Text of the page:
Roman Coppola: Wes Anderson’s unsung creative hero?
Collaborator Wes Anderson calls him his “Swiss Army knife” and the man has enjoyed a career doing just about every behind-the-scenes job imaginable (from director of photography to editor and even producer.) But just what impact has Roman Coppola had on cinema? As it turns out, quite a big one.
In an IndieWire profile about Coppola’s creative contributions to Anderson’s new stop-motion spectacle Isle of Dogs, the unsung cinematic hero mused on why he works so well with the inimitable director. His thoughts provide a fascinating insight into the work he’s done on a number of iconic projects over the past few decades.
As collaborators, I know what that person is looking for. I have an understanding and respect and appreciation for what the director is trying to do, to help them get to a thing that is buried there. Sometimes it’s delicate and nascent and needs encouragement, framing it in just the right way, and drawing it out. With Wes, the material is latent in his imagination. My role is to point to things and make a connection happen.
With Isle of Dogs, Coppola & Anderson shaped and developed the unique script of the movie together, with the director sharing that they “had to invent an imaginary city and an imaginary government and several imaginary diseases.” However, it isn’t the first time he’s collaborated with Anderson in such a way to help construct a story. Nor is it the first time he’s worked his unique creative magic on other people’s ideas & projects.
The unsung cinematic hero
Having started his career as a production assistant and sound recordist for Robert Dalva’s The Black Stallion Returns, Coppola went on to direct two features – CQ & A Glimpse Inside the Mind of Charles Swan III (with middling results). However, within the legendary Coppola clan, he’s provided some notable behind-the-scenes help on a variety of more successful movies.
As well as serving as a second-unit director on productions like his father Francis Ford’s Bram Stoker’s Dracula and his sister Sofia’s A Very Murray Christmas, Coppola also helped Sofia to find financing and finish the script for her debut feature The Virgin Suicides. In 2016 – while assisting Sofia with the final script for The Beguiled – he also offered support to help his mom Eleanor shoot her first narrative film, Paris Can Wait (starring Alec Baldwin & Diane Lane).
As Coppola explained during a recent interview, the “support infrastructure” for storytelling and production begins over dinner. “Things will start when someone’s cooking up a script. Describing and expressing it on occasions when we can listen and comment. It’s nice to let it brew, especially when you have a shorthand, particularly with Sofia, observing and listening and giving feedback.”
Collaborating with cousin Jason Schwartzman (Bored to Death) on the eccentric Amazon series Mozart in the Jungle, that patient and collaborative approach to production and storytelling has been evident since the first season, in which stories and characters were powerfully left to “brew” themselves.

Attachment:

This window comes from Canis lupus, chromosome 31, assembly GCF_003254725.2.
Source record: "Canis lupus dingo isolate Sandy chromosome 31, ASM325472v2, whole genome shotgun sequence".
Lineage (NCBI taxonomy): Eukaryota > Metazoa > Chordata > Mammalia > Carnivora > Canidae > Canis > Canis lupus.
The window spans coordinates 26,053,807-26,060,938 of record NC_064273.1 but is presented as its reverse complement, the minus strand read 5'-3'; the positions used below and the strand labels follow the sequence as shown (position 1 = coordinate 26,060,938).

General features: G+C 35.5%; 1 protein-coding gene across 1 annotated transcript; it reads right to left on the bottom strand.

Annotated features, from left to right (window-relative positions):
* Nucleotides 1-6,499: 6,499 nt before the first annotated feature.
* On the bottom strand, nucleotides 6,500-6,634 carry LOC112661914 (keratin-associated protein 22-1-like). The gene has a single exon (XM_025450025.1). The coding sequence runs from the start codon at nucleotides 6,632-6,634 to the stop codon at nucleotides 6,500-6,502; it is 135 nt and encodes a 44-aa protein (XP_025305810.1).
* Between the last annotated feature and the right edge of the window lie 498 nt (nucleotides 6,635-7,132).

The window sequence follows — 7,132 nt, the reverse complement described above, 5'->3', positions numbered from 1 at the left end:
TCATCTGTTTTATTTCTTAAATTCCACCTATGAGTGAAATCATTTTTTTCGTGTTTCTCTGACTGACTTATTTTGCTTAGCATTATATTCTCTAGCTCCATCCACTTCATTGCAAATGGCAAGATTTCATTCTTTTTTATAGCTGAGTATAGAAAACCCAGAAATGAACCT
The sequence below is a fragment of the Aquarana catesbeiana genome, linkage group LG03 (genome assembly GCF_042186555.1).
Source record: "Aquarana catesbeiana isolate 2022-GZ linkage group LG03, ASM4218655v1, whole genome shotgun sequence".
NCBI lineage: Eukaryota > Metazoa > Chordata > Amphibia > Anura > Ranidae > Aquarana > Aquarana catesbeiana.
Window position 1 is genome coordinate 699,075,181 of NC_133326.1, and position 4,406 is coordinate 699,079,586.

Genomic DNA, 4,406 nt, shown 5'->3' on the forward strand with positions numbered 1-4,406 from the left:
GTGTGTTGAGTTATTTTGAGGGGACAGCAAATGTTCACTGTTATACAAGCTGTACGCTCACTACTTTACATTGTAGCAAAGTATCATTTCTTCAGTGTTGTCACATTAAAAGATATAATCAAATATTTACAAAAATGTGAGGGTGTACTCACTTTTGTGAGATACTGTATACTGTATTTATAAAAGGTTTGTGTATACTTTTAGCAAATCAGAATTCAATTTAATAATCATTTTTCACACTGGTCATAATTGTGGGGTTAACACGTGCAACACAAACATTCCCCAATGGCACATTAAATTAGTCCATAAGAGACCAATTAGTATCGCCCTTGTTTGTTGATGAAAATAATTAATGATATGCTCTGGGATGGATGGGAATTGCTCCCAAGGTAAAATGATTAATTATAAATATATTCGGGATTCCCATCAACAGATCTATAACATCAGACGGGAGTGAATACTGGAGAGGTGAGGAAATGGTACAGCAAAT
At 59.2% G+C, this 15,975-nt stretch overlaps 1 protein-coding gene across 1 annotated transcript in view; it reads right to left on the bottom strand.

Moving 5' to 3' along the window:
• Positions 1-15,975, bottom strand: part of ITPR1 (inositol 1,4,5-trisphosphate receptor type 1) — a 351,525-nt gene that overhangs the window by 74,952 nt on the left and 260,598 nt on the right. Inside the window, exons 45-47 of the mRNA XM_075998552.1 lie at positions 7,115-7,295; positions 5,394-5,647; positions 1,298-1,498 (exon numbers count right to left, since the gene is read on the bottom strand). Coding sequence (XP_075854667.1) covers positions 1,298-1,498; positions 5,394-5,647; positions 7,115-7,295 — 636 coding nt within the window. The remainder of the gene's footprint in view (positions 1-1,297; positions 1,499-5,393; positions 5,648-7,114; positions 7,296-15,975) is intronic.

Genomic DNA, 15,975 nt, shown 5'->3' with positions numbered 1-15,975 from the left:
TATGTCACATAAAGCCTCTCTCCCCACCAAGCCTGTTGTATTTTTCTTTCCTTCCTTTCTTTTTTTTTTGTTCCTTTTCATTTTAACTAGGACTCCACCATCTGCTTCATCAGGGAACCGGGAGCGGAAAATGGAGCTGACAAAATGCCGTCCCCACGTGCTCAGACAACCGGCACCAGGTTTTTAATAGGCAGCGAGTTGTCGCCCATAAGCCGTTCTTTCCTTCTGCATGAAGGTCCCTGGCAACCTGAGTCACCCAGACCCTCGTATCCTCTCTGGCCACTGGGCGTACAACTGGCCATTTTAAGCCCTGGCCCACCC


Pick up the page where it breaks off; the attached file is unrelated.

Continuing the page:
In a roundtable interview with Schwartzman about Mozart in the Jungle on IndieWire, Coppola identified the process involved for them both to figure out the show. “To be honest, we’ve been finding it as we go. The writing has been happening in a more immediate way, not preordained. As the actors get a feel who these people are, it’s very much reflecting on the show.”
Anderson’s one-man cinematic toolkit
Coppola’s organic, easygoing, and familiar touch has also been evident within the movies he’s collaborated on with Anderson. For instance, The Darjeeling Limited was developed in an unorthodox manner in which Coppola, Anderson, and Schwartzman wrote the movie “through acting it out” together.
“We knew we wanted to make a movie about three brothers trying to connect going on this experience together and kind of pushing things to try to feel something. So we would get together and go have dinner, walk around,” Coppola revealed during a 2012 interview.
We went to India together and we made a pact that any time we see a church we’re just going to go in. We just kind of assumed our characters and then we had all this material that we wove into the story.
Meanwhile, in the same interview it was evident Coppola’s creative collaboration with Anderson on Moonrise Kingdom came about due to his curiosity in an unfinished yet intriguing project, as well as their ability to riff on the story as friends.
“I was a little disappointed because I was like, ‘What’s next?’ . . . And you start to go through these questions and it just kind of got unlocked. In a couple of weeks, it just clicked and we started riffing. Sometimes you just get on a roll and you have that gestation of all that raw material and you can kind of fly.”
Of course, the common thread between these collaborations are the close bond Coppola appears to share with each filmmaker. Be they family or friends, Coppola appears to have the right spark for tapping into obscure kernels of inspiration or for sniffing out whatever path the story needs to take (in the fictional or real world) in order to achieve visual clarity.
Any filmmakers stuck on their latest opus can likely take a great deal of encouragement from this idea: take a break, lean on your loved ones, riff the story out – hell, maybe even go on a trip to India if you have to. But evidently, genius can’t always spark alone. Sometimes we all need a “Swiss Army knife” of a pal to help us tinker that gem out.